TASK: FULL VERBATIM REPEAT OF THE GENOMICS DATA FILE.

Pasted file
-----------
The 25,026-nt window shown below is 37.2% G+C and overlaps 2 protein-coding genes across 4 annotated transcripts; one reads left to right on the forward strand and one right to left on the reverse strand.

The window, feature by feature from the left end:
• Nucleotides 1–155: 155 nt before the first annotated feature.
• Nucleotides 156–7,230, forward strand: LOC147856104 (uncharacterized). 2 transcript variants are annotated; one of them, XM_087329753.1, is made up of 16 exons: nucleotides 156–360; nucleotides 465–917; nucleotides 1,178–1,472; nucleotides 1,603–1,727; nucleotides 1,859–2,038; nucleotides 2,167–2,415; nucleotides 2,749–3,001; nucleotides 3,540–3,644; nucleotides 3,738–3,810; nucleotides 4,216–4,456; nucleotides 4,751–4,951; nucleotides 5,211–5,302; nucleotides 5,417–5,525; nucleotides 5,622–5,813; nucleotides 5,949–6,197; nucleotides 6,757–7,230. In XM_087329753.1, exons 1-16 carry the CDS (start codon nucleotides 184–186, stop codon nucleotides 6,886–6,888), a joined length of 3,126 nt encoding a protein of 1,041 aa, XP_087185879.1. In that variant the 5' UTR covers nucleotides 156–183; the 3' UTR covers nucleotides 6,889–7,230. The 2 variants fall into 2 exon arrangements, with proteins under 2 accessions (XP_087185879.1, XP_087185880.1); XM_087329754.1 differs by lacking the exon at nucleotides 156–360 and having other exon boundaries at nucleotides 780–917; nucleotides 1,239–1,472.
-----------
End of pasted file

The 25,026-nt window shown below is 37.2% G+C and overlaps 2 protein-coding genes across 4 annotated transcripts; one reads left to right on the forward strand and one right to left on the reverse strand.

The window, feature by feature from the left end:
• Nucleotides 1–155: 155 nt before the first annotated feature.
• Nucleotides 156–7,230, forward strand: LOC147856104 (uncharacterized). 2 transcript variants are annotated; one of them, XM_087329753.1, is made up of 16 exons: nucleotides 156–360; nucleotides 465–917; nucleotides 1,178–1,472; nucleotides 1,603–1,727; nucleotides 1,859–2,038; nucleotides 2,167–2,415; nucleotides 2,749–3,001; nucleotides 3,540–3,644; nucleotides 3,738–3,810; nucleotides 4,216–4,456; nucleotides 4,751–4,951; nucleotides 5,211–5,302; nucleotides 5,417–5,525; nucleotides 5,622–5,813; nucleotides 5,949–6,197; nucleotides 6,757–7,230. In XM_087329753.1, exons 1-16 carry the CDS (start codon nucleotides 184–186, stop codon nucleotides 6,886–6,888), a joined length of 3,126 nt encoding a protein of 1,041 aa, XP_087185879.1. In that variant the 5' UTR covers nucleotides 156–183; the 3' UTR covers nucleotides 6,889–7,230. The 2 variants fall into 2 exon arrangements, with proteins under 2 accessions (XP_087185879.1, XP_087185880.1); XM_087329754.1 differs by lacking the exon at nucleotides 156–360 and having other exon boundaries at nucleotides 780–917; nucleotides 1,239–1,472.